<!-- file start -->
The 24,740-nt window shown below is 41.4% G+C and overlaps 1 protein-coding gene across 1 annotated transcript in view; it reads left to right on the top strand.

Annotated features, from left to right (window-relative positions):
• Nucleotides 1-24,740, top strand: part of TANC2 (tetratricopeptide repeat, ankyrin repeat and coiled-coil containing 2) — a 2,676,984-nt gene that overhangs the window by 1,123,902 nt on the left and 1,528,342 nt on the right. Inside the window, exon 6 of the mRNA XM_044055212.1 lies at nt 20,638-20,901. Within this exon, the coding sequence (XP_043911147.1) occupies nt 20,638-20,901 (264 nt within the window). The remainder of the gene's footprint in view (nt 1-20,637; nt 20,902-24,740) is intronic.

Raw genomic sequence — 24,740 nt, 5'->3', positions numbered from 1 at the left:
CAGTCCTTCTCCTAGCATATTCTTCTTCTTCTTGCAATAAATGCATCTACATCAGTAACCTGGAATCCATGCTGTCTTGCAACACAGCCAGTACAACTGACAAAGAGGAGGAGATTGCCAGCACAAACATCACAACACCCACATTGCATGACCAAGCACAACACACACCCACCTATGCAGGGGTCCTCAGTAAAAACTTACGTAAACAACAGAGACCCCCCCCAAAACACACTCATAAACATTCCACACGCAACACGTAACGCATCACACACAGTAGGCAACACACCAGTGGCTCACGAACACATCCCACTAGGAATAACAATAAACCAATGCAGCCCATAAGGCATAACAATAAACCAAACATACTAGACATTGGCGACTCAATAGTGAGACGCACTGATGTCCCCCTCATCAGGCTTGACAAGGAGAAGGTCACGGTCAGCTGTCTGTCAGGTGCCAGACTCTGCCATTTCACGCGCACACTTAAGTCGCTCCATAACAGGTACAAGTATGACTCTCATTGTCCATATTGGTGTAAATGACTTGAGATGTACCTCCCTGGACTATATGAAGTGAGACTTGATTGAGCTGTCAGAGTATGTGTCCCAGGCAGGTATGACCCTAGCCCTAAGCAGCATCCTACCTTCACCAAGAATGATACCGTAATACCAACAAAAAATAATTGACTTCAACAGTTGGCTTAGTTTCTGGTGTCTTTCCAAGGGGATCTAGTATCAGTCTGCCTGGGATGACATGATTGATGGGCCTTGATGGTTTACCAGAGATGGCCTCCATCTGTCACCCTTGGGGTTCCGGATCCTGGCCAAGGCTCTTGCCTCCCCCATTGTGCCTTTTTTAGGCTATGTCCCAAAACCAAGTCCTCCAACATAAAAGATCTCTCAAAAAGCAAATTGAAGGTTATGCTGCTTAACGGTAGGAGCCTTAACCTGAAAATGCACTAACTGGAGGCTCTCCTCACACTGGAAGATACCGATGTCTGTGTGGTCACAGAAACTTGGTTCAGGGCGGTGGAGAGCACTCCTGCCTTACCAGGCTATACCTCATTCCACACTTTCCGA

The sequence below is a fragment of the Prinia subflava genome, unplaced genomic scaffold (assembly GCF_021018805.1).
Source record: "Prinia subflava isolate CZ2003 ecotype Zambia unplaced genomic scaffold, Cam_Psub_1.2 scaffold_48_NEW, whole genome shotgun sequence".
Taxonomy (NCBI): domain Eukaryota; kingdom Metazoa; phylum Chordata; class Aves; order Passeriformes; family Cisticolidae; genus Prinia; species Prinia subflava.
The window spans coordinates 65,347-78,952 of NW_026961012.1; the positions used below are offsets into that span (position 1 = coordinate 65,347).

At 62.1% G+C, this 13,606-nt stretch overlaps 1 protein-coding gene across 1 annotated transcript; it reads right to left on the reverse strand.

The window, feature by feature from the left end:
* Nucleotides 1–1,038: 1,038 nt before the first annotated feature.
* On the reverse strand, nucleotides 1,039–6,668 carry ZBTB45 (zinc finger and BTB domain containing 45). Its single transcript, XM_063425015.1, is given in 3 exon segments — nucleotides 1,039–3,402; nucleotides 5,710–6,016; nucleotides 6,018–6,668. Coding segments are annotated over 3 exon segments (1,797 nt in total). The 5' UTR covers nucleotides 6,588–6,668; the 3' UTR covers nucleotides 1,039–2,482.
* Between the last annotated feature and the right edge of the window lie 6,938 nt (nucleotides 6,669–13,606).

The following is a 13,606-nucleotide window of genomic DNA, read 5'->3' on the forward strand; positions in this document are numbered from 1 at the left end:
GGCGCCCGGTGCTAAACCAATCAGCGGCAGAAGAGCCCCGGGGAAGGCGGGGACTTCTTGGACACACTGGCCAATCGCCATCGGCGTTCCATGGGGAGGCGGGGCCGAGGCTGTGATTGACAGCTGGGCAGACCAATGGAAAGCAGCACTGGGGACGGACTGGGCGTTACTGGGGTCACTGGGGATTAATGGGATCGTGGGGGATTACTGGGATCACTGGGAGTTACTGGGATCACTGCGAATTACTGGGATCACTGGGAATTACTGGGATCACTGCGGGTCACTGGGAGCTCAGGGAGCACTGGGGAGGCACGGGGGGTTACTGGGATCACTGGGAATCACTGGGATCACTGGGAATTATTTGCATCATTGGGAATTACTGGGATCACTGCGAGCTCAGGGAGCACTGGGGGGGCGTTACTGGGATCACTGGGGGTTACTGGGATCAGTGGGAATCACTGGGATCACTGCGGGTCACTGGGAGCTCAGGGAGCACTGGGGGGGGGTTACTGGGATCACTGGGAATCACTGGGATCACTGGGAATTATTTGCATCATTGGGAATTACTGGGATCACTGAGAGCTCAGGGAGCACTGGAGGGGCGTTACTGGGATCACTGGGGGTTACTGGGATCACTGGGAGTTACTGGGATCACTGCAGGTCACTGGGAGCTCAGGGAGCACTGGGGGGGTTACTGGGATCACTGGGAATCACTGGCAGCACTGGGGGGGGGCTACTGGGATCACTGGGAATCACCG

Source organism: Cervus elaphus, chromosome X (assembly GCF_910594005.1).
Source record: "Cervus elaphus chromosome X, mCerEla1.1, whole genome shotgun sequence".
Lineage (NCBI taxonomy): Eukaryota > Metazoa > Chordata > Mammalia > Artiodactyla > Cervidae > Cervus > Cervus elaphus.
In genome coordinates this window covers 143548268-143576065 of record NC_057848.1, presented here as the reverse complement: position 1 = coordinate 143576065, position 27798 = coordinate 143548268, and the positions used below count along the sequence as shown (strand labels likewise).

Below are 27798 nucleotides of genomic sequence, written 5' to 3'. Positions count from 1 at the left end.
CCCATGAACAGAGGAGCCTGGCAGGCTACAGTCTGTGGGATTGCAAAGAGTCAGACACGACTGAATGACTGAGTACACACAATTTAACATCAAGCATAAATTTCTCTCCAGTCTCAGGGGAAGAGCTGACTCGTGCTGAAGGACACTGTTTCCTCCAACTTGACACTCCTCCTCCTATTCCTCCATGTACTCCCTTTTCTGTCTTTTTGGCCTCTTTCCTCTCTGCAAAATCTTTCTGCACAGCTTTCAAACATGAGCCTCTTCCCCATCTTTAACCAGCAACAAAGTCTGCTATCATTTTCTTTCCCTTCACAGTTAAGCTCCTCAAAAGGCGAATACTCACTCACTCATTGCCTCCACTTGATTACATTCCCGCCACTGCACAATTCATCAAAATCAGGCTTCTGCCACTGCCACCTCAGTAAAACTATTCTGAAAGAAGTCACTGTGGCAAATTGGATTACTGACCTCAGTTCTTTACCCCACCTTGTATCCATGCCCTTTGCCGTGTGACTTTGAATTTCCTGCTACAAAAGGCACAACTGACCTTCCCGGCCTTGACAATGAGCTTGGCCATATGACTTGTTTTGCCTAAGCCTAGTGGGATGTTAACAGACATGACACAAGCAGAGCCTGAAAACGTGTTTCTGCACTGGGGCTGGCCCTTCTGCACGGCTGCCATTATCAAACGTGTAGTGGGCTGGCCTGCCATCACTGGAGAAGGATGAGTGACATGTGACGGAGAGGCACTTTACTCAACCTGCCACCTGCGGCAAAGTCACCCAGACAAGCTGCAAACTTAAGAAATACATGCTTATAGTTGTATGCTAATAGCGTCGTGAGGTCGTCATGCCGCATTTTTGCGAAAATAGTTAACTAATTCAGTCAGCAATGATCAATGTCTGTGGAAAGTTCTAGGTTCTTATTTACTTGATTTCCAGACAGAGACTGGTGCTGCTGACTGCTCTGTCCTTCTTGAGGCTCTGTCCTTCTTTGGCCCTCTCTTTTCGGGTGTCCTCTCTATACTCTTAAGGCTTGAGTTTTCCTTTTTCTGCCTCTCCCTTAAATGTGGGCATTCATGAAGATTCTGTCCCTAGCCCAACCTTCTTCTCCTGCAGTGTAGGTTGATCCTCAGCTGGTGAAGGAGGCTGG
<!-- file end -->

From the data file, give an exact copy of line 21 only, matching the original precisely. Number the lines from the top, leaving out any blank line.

Below are 27798 nucleotides of genomic sequence, written 5' to 3'. Positions count from 1 at the left end.